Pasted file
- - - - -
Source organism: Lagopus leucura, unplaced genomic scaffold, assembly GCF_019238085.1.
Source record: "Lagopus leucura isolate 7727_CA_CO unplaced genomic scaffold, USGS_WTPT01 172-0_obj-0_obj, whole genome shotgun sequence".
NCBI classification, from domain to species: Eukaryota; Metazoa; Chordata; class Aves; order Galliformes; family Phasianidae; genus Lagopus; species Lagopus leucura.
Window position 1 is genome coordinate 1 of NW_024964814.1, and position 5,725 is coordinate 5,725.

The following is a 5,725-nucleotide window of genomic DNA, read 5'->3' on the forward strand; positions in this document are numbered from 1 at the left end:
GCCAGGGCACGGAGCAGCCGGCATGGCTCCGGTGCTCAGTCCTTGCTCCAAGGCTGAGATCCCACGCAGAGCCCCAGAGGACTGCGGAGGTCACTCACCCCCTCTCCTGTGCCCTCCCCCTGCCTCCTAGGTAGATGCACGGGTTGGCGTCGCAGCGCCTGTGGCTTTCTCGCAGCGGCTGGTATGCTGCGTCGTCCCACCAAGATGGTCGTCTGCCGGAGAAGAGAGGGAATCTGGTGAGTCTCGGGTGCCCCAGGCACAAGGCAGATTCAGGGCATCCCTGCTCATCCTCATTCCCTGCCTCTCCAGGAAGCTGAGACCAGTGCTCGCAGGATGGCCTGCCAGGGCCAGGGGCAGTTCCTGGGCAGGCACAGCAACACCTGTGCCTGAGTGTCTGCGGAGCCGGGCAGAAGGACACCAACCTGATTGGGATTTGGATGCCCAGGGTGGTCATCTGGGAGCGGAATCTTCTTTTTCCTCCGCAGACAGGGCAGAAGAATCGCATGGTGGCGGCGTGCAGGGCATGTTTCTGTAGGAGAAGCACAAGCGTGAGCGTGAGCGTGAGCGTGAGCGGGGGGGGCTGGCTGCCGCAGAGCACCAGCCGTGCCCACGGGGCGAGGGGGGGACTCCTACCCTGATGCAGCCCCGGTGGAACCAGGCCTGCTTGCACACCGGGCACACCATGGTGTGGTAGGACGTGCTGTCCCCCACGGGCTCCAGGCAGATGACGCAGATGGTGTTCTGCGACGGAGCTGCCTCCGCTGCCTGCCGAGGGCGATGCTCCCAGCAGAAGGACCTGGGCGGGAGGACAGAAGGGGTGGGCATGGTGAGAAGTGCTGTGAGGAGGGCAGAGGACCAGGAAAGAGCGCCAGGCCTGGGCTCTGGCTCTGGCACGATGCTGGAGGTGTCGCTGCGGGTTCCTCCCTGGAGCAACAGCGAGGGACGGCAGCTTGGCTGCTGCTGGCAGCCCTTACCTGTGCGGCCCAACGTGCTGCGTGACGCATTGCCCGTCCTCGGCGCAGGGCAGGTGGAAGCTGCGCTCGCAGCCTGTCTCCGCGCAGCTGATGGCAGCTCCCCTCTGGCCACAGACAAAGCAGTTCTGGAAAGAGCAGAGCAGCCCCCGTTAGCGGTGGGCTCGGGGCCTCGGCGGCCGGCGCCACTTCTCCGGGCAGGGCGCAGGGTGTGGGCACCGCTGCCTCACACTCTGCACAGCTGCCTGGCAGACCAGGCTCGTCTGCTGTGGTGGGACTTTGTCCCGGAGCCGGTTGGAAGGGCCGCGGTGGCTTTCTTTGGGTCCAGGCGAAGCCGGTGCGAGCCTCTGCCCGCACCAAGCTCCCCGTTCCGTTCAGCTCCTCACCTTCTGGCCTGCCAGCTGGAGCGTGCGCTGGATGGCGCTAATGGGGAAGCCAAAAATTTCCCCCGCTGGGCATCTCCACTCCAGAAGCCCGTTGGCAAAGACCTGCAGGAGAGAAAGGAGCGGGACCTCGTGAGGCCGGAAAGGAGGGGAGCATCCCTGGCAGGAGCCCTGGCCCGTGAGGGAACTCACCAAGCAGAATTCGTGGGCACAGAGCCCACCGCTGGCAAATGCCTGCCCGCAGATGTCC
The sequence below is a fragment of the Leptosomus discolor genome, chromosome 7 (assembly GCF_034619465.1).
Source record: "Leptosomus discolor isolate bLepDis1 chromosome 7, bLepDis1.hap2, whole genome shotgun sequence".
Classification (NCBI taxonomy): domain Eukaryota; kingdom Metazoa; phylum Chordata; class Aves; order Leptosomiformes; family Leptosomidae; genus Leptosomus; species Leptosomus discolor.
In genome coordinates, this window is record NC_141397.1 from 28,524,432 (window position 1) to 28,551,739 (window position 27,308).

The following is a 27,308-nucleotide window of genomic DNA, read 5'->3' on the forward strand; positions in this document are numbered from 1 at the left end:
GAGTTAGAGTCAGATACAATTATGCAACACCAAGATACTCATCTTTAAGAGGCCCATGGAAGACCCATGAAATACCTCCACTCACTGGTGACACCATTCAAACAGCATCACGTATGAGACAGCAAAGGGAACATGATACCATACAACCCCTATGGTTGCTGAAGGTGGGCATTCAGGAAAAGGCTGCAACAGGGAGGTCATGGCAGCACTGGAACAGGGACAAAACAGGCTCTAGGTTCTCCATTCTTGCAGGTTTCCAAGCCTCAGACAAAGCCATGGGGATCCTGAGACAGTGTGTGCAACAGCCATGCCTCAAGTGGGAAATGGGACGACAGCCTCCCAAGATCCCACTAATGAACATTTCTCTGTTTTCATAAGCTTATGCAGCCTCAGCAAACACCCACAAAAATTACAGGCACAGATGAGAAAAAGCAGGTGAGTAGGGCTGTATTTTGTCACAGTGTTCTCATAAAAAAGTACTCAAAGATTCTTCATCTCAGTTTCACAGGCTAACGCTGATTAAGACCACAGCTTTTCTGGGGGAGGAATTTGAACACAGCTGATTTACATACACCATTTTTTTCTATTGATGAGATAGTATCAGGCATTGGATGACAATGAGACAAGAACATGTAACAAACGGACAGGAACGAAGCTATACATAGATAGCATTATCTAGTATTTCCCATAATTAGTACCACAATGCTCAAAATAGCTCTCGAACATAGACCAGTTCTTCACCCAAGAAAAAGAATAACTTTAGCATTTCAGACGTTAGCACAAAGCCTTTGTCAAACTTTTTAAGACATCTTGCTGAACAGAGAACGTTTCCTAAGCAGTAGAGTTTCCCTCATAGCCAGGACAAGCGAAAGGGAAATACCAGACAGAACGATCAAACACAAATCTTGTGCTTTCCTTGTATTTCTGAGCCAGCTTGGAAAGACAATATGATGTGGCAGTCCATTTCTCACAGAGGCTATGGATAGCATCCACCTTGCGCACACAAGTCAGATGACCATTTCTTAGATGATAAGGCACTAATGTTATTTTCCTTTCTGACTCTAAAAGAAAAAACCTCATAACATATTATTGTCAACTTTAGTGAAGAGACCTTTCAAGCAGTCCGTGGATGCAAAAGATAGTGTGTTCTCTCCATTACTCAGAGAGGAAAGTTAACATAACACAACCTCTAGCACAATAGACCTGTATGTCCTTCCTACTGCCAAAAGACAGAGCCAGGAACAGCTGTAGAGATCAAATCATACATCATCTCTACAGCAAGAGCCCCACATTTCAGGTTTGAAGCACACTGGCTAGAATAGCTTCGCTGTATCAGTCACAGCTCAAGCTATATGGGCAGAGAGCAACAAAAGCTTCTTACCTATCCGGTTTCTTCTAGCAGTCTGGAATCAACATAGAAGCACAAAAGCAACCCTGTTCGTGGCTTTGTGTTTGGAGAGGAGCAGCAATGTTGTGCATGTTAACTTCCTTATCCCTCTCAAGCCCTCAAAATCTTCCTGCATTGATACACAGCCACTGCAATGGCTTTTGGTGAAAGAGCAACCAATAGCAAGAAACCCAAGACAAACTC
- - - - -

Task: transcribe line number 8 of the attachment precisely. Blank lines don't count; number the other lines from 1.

Source record: "Leptosomus discolor isolate bLepDis1 chromosome 7, bLepDis1.hap2, whole genome shotgun sequence".